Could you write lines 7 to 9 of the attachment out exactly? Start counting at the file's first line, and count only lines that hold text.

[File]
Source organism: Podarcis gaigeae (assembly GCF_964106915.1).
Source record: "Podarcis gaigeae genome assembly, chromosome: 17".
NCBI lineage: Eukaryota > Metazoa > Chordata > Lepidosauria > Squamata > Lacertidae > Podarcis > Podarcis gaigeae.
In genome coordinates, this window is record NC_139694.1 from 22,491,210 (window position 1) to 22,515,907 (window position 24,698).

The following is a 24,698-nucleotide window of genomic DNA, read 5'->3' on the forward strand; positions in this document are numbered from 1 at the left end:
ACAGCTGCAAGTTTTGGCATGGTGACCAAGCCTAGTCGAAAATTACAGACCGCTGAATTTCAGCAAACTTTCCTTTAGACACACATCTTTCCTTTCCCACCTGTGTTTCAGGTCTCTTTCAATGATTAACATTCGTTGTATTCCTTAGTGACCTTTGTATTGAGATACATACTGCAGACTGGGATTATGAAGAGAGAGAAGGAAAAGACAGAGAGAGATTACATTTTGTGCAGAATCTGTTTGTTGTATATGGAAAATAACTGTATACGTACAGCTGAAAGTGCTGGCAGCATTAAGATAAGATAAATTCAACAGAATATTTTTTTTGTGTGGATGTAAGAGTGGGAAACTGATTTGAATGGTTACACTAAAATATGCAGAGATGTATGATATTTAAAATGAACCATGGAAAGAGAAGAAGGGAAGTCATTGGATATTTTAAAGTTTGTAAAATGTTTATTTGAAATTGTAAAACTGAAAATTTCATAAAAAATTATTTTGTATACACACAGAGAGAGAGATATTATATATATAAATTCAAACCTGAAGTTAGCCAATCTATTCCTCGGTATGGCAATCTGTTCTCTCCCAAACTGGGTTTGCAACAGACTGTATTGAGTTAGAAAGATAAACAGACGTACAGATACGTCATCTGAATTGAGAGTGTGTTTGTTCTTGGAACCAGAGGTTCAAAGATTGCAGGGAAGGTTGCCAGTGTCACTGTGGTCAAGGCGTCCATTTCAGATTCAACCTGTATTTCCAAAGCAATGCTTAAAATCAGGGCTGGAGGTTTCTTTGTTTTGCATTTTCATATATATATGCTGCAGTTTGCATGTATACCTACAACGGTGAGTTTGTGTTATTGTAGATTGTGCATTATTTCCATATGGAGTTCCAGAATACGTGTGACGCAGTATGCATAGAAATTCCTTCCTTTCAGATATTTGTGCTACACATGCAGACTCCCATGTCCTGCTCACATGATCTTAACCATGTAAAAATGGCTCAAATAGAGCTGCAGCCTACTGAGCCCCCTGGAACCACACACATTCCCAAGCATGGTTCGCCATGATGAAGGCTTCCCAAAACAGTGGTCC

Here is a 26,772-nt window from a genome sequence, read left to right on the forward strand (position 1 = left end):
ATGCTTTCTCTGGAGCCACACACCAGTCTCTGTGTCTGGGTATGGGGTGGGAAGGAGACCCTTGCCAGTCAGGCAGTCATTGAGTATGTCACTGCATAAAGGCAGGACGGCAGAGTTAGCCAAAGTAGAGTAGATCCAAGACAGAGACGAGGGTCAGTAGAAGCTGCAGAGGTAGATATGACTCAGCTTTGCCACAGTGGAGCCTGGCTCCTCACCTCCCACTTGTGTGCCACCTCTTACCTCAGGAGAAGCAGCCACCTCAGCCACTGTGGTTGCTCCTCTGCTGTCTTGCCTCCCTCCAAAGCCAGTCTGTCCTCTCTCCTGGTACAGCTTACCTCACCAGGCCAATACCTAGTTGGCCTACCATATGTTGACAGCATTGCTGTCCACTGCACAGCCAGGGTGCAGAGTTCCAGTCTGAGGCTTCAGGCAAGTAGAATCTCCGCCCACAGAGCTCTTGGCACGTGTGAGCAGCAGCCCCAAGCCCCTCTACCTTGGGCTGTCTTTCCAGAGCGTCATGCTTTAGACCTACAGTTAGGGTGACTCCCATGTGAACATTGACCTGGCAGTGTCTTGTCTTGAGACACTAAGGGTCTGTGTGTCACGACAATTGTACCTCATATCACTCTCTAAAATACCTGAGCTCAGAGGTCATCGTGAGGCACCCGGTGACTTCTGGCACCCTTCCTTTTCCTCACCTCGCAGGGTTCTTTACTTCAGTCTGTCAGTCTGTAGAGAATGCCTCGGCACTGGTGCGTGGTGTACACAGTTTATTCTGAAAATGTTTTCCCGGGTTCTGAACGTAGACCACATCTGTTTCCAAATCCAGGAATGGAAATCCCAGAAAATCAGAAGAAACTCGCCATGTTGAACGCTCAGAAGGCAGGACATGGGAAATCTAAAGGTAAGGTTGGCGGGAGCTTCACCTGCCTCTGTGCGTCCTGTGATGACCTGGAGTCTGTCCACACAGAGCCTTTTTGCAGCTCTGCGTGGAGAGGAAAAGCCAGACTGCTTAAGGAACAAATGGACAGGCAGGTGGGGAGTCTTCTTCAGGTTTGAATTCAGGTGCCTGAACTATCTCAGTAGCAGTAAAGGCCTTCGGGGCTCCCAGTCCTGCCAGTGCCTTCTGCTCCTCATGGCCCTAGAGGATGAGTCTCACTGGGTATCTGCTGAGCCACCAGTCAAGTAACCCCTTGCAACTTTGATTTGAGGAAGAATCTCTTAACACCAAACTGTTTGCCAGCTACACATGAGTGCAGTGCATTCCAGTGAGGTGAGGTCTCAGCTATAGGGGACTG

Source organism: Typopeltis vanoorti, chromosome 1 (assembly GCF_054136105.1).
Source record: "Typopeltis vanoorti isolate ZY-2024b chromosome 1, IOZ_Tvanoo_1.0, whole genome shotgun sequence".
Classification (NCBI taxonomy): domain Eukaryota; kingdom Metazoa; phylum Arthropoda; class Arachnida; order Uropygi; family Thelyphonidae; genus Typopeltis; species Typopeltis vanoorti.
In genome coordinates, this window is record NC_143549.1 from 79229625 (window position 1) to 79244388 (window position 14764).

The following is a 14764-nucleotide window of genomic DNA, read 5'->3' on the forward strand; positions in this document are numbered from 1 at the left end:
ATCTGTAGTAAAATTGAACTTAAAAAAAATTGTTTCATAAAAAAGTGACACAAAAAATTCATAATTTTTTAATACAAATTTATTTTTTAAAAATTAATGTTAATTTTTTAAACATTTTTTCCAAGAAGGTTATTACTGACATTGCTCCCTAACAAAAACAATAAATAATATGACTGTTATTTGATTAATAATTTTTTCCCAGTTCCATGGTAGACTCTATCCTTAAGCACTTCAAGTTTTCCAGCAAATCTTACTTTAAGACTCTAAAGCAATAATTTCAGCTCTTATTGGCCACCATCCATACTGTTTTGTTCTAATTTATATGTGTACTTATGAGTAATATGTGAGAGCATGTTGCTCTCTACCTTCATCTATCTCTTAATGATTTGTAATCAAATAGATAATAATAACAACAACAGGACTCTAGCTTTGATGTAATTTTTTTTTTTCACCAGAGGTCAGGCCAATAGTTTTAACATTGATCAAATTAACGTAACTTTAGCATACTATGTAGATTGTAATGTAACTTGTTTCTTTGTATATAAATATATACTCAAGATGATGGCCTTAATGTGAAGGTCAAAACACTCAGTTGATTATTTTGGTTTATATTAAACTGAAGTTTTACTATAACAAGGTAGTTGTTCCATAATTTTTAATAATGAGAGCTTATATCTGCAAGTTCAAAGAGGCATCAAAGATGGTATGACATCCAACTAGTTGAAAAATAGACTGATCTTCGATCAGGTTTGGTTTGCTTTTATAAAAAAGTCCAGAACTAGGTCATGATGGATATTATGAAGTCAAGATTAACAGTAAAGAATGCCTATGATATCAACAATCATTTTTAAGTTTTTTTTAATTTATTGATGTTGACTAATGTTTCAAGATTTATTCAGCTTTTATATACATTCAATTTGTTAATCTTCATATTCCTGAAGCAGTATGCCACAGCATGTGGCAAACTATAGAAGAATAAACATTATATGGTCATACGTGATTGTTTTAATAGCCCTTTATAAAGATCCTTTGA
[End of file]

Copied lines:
Here is a 26,772-nt window from a genome sequence, read left to right on the forward strand (position 1 = left end):
ATGCTTTCTCTGGAGCCACACACCAGTCTCTGTGTCTGGGTATGGGGTGGGAAGGAGACCCTTGCCAGTCAGGCAGTCATTGAGTATGTCACTGCATAAAGGCAGGACGGCAGAGTTAGCCAAAGTAGAGTAGATCCAAGACAGAGACGAGGGTCAGTAGAAGCTGCAGAGGTAGATATGACTCAGCTTTGCCACAGTGGAGCCTGGCTCCTCACCTCCCACTTGTGTGCCACCTCTTACCTCAGGAGAAGCAGCCACCTCAGCCACTGTGGTTGCTCCTCTGCTGTCTTGCCTCCCTCCAAAGCCAGTCTGTCCTCTCTCCTGGTACAGCTTACCTCACCAGGCCAATACCTAGTTGGCCTACCATATGTTGACAGCATTGCTGTCCACTGCACAGCCAGGGTGCAGAGTTCCAGTCTGAGGCTTCAGGCAAGTAGAATCTCCGCCCACAGAGCTCTTGGCACGTGTGAGCAGCAGCCCCAAGCCCCTCTACCTTGGGCTGTCTTTCCAGAGCGTCATGCTTTAGACCTACAGTTAGGGTGACTCCCATGTGAACATTGACCTGGCAGTGTCTTGTCTTGAGACACTAAGGGTCTGTGTGTCACGACAATTGTACCTCATATCACTCTCTAAAATACCTGAGCTCAGAGGTCATCGTGAGGCACCCGGTGACTTCTGGCACCCTTCCTTTTCCTCACCTCGCAGGGTTCTTTACTTCAGTCTGTCAGTCTGTAGAGAATGCCTCGGCACTGGTGCGTGGTGTACACAGTTTATTCTGAAAATGTTTTCCCGGGTTCTGAACGTAGACCACATCTGTTTCCAAATCCAGGAATGGAAATCCCAGAAAATCAGAAGAAACTCGCCATGTTGAACGCTCAGAAGGCAGGACATGGGAAATCTAAAGGTAAGGTTGGCGGGAGCTTCACCTGCCTCTGTGCGTCCTGTGATGACCTGGAGTCTGTCCACACAGAGCCTTTTTGCAGCTCTGCGTGGAGAGGAAAAGCCAGACTGCTTAAGGAACAAATGGACAGGCAGGTGGGGAGTCTTCTTCAGGTTTGAATTCAGGTGCCTGAACTATCTCAGTAGCAGTAAAGGCCTTCGGGGCTCCCAGTCCTGCCAGTGCCTTCTGCTCCTCATGGCCCTAGAGGATGAGTCTCACTGGGTATCTGCTGAGCCACCAGTCAAGTAACCCCTTGCAACTTTGATTTGAGGAAGAATCTCTTAACACCAAACTGTTTGCCAGCTACACATGAGTGCAGTGCATTCCAGTGAGGTGAGGTCTCAGCTATAGGGGACTG

Source organism: Typopeltis vanoorti, chromosome 1 (assembly GCF_054136105.1).